Daniel Briere

Briere takes blame for concussion: “I’ve survived for 15 years in this league avoiding big hits”


On Tuesday Flyers center Daniel Briere skated for the second time since suffering a concussion on Jan. 21 against New Jersey. Following the skate, he spoke with the Courier-Post about the injury and, in a frank and honest admission, blamed himself for the concussion.

“The thing that was frustrating was I’ve survived for 15 years in this league avoiding big hits like I took that day,” Briere said of the five knocks he absorbed against New Jersey, three from defenseman Anton Volchenkov. “I was disappointed in myself that I didn’t see ‘em coming. I know [Volchenkov’s] good at it, but usually that’s part of my game. I’m able to protect myself and I never saw him coming.”

Briere’s suffered concussions in the past, though none as severe as this most recent one. That, along with watching teammate Chris Pronger struggle with post-concussion symptoms, is a big reason why the 34-year-old’s taking a methodical recovery approach.

“That’s the thing with concussions,” Briere said. “You just have to hope for the best. You just never know from one day to the next what it’s going to bring. I’m trying to ramp up the workload every day. Sunday I did a workout off the ice. Yesterday, I went on the ice for about half a practice and today we pushed it a little bit more.

“Now we just have to hope the next day will be good and I’m still symptom free and you can push it to the next level.”

From a leadership standpoint, getting Briere back will be huge for the Flyers. He’s their assistant captain and one of the team’s longest-serving players and while there’s not quite a leadership vacuum yet, there’s certainly something missing between Briere and Pronger, the Flyers captain.

Panarin impresses ‘Hawks with his preseason debut

Artemi Panarin
AP Photo

Will Artem Panarin‘s overwhelming success in the KHL translate to North America? The 23-year-old forward has a lot to prove, but his first big test was a success.

Playing on a line with Patrick Kane and Artem Anisimov, Panarin made his preseason debut in Chicago’s finale on Saturday. He registered two assists while giving his teammates reason to be optimistic about him.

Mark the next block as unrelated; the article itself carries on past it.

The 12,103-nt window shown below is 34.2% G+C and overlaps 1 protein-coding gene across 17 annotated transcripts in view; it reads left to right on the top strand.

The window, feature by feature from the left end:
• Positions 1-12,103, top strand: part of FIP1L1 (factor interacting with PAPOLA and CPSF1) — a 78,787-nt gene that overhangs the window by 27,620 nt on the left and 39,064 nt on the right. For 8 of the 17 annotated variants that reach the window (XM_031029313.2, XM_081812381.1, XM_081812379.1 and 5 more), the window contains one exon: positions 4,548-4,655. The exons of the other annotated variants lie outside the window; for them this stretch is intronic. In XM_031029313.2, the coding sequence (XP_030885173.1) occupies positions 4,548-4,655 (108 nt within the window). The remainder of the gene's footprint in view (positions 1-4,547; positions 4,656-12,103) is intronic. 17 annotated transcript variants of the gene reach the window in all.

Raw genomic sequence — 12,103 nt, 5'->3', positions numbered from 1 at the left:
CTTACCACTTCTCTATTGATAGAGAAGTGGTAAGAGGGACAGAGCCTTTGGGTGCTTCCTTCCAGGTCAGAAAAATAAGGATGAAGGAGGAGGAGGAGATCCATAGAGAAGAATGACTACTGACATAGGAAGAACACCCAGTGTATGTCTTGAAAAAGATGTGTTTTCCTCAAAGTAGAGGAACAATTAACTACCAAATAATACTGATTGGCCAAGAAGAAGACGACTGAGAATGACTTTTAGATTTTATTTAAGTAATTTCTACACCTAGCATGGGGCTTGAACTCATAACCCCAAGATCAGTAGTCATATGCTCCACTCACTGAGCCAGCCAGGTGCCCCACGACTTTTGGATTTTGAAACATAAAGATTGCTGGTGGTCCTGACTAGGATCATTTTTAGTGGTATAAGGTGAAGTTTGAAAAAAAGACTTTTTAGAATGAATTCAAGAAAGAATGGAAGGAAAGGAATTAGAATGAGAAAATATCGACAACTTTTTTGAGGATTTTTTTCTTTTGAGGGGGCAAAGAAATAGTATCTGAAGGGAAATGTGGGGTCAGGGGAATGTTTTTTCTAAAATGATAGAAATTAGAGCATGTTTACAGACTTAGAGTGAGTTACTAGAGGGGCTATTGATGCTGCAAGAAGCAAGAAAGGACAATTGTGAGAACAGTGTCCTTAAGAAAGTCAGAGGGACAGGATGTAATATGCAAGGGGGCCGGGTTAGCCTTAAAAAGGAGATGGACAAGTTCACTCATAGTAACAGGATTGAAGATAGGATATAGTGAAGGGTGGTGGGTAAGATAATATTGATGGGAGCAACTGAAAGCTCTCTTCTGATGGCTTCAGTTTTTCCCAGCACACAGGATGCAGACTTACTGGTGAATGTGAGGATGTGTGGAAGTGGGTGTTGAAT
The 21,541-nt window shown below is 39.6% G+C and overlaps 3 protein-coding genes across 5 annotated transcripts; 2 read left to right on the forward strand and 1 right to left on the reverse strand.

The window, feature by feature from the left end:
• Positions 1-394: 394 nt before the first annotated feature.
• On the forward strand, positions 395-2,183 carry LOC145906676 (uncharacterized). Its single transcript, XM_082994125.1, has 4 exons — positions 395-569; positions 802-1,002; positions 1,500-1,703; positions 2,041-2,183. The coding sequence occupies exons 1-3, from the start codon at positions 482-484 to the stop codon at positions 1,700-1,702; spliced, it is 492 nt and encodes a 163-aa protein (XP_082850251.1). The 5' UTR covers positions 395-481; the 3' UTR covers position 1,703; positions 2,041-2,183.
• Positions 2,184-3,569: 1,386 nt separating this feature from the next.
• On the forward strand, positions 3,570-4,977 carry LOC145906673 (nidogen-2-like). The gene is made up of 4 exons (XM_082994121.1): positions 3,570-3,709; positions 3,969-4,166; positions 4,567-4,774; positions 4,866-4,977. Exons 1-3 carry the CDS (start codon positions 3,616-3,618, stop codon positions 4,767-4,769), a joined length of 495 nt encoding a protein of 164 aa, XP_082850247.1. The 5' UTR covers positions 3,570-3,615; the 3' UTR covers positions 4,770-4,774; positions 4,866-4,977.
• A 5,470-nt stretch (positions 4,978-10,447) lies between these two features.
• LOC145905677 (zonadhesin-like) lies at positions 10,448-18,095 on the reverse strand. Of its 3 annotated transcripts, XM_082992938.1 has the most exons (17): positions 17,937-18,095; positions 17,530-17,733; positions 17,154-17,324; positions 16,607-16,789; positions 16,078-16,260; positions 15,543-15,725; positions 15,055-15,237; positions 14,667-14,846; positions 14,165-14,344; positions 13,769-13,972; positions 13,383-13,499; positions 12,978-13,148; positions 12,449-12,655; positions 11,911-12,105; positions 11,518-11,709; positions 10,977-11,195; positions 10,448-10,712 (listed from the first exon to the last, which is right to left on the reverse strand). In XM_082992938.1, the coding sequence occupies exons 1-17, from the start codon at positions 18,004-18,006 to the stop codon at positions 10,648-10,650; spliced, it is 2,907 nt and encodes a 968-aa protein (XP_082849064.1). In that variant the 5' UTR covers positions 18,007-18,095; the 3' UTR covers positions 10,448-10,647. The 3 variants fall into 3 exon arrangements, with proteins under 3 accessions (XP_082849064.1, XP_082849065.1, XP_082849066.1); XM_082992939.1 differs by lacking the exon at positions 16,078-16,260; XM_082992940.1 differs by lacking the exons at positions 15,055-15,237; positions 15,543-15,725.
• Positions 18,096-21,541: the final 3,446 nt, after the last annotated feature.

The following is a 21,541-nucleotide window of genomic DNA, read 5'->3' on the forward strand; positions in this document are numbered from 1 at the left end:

“For not being on the ice he looks really relaxed. He’s great with the puck, has nice moves and I think we’ll see a lot of this,” Marian Hossa told CSN Chicago. “He has unbelievable skill. People here in Chicago are going to have a good time watching this guy dangling.”

Blackhawks coach Joel Quenneville was impressed by Panarin as well and liked that line as a whole.

The fact that the trio seemed to hit it off quickly has to come as a relief after an upper-body injury prevented Panarin from getting the most out of this year’s training camp. At the end of the day though, the fact that he was able to at least get in one preseason contest is a big silver lining. How smoothly his adjustment goes from here is still a big X-factor, but at least now he’s going into the regular season with a better idea of what to expect.

Panarin is attempting to establish himself in the NHL after leading the KHL’s SKA St. Petersburg to a championship last year. He was the team’s scoring leader, topping ex-NHL star Ilya Kovalchuk.

Gustavsson secures one-year contract with Bruins

Jonas Gustavsson
AP Photo
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There was stiff competition for the backup goaltending job in Boston, but with a signing this afternoon, it seems likely that the matter has been resolved.

The Boston Bruins announced that Jonas Gustavsson has agreed to a one-year, $700,000 deal. It’s a one-way contract, according to the Boston Globe’s Amalie Benjamin.

That contract is still small enough that the Bruins could bury it in the minors if they so desire, but it does set him apart from his last competitor for the goalie position, Jeremy Smith, who has a two-way deal. The fact that Boston went this route seems to imply that Gustavsson will serve as Tuukka Rask‘s understudy, although both netminders attended Sunday’s practice.

In Smith, the Bruins would be getting a 26-year-old goaltender who was dominant with the AHL’s Providence Bruins last season, but has no NHL experience. By contrast Gustavsson, 30, has played in almost 150 NHL games.

Boston sent Zane McIntyre and Malcolm Subban to the minors last week, but an argument could be made that either one of them is worthy of the backup job. However, both of them have a lot of potential and it’s not surprising that the Bruins felt they were better served by staying in the minors where they can play regularly and focus on honing their game.